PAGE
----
Jimmy Chin and Elizabeth Chai Vasarhelyi interview: ‘The Rescue’ directors
For Jimmy Chin and Chai Vasarhelyi, they had a secret ingredient that helped them to muddy the water and recreate the underwater cave scenes in “The Rescue”: ground-up broccoli. “It is so expensive to drain a tank, so if it gets too muddy, you’re out a lot of money. So we’re like, we’ll put this into our tank and let’s hope it doesn’t disintegrate and mess up our water,” Vasarhelyi tells Gold Derby during our recent Meet the Experts: Film Documentary panel (watch the exclusive video interview above). This factor along with trying to get a set that could be used underwater and only having 10 days to shoot made this a uniquely difficult thing to film for the directors. “This is the hardest film that Jimmy and I have ever made, which is funny after coming off of ‘Free Solo.’“
“The Rescue,” from National Geographic and now available to stream on Disney+, explores the mission that led to the rescue of 12 members of a soccer team and their coach from being trapped in the Tham Luang Nang Non cave in Thailand in 2018. The film recreates the heroic efforts of recreational cave divers to move throughout the large cave, locate the trapped boys and then figure out a way to get them out. For their work on “Free Solo,” Chin and Vasarhelyi won the 2018 Oscar for Documentary Feature and also picked up two 2019 Emmys: Documentary Directing and Achievement in Interactive Media. Chin also picked up an Emmy for Non-Fiction Cinematography.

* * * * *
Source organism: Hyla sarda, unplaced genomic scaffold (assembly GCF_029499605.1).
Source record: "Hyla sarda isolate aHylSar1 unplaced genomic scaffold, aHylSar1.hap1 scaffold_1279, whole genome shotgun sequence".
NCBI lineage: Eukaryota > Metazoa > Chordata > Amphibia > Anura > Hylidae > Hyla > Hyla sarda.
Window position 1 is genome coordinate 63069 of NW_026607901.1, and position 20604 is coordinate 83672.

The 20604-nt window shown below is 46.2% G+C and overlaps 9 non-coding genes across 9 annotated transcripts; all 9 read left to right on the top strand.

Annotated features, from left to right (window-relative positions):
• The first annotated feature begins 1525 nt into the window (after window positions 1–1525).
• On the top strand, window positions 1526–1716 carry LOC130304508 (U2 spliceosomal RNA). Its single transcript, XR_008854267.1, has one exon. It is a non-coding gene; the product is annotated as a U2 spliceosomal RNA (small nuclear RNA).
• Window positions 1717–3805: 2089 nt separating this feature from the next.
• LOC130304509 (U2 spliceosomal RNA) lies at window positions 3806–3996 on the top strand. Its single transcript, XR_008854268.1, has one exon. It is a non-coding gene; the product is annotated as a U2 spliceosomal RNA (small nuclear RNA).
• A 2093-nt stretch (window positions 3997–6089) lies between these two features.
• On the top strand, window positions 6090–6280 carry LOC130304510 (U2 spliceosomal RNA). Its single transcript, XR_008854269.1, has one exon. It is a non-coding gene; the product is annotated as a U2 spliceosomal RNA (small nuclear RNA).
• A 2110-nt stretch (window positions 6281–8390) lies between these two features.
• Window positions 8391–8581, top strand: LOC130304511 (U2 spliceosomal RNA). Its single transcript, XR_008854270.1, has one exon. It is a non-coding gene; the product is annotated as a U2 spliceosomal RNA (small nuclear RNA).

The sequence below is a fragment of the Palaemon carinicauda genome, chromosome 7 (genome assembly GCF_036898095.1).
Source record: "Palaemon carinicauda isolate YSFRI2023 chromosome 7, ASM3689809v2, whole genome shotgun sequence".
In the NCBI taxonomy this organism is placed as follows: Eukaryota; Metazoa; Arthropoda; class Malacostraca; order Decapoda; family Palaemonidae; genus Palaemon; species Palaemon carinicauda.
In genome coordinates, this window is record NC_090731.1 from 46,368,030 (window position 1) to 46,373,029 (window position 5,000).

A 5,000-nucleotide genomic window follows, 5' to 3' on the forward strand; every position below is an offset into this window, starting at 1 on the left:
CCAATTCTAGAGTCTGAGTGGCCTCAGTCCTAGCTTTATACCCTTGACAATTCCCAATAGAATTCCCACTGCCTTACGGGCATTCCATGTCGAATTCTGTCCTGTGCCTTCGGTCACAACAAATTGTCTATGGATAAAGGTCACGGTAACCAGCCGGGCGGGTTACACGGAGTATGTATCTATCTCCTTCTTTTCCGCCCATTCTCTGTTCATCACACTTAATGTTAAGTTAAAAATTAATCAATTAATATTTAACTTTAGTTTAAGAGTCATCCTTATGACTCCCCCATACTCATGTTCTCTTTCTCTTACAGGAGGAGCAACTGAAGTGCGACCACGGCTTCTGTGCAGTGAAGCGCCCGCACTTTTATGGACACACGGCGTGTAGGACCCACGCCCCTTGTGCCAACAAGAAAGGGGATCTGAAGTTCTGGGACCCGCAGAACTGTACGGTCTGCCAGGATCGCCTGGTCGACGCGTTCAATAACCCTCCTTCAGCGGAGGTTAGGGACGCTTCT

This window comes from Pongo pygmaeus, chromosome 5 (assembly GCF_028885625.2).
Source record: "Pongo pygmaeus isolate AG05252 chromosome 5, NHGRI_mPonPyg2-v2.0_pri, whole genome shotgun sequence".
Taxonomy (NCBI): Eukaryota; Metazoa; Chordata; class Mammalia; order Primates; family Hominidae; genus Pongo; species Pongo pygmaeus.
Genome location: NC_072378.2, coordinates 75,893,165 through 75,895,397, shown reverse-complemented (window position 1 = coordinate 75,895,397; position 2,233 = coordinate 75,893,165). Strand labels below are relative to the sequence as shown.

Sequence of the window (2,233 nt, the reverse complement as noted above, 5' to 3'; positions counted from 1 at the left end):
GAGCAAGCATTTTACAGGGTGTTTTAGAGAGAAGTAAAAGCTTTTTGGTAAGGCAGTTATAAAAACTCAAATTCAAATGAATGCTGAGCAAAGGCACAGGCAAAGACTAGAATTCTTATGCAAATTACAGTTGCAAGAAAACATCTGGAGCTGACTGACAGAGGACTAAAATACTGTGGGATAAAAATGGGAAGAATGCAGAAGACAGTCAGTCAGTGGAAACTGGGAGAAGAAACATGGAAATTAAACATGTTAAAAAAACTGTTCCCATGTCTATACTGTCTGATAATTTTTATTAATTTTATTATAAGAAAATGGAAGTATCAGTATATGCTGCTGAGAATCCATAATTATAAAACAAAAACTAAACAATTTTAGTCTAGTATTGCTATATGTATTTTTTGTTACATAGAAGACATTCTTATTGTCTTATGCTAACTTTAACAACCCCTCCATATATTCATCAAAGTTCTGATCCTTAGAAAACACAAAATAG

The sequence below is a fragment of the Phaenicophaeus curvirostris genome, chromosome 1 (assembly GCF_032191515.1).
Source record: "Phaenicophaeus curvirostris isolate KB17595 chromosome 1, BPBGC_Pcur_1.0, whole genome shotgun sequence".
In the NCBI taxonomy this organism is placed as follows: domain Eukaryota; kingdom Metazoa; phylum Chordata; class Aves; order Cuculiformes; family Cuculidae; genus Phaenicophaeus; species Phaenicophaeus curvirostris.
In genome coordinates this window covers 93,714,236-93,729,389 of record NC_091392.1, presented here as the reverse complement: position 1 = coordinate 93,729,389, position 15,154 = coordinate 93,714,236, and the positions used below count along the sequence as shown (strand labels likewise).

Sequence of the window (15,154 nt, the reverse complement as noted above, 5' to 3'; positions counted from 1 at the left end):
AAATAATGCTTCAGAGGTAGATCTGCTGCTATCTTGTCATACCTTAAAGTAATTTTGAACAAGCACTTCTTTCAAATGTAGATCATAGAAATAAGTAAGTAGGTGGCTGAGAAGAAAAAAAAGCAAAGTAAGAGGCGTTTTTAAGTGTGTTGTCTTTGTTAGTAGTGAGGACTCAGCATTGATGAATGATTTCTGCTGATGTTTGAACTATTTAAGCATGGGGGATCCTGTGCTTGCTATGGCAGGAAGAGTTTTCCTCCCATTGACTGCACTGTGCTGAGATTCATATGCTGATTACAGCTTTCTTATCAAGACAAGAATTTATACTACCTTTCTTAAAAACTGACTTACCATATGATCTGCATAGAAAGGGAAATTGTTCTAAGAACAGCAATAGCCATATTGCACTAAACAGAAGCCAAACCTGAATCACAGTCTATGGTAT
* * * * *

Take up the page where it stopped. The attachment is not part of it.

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When the team informed the rescue divers that they would be recreating their rescue mission, Chin found that many of them were actually very eager to be a part of the action. “They were quite excited by the prospect because they are very detail oriented and exacting types of people, as you might imagine for very technical cave divers. I think their participation in the film already showed their enthusiasm to tell their story.” He adds that having someone not familiar with what divers do being a part of this was unfathomable. “I don’t think any of us could have imagined a non-diver trying to show us what was happening. What you’re seeing is as accurate to the moment as possible.”
It took rescuers 10 days to locate the kids and another eight to finally get them out. Chin singles out an interesting fact about the team’s coach that helped the children make it that long. “The coach used to be a monk and was going through daily meditation with them to literally lower their heart rates and keep them calm.” He adds that panicking would have had the children burning a ton of calories and severely decreased their odds of survival. “By working with the soccer players and having meditate and slow down their breathing, that had a huge impact on their capacity to survive.”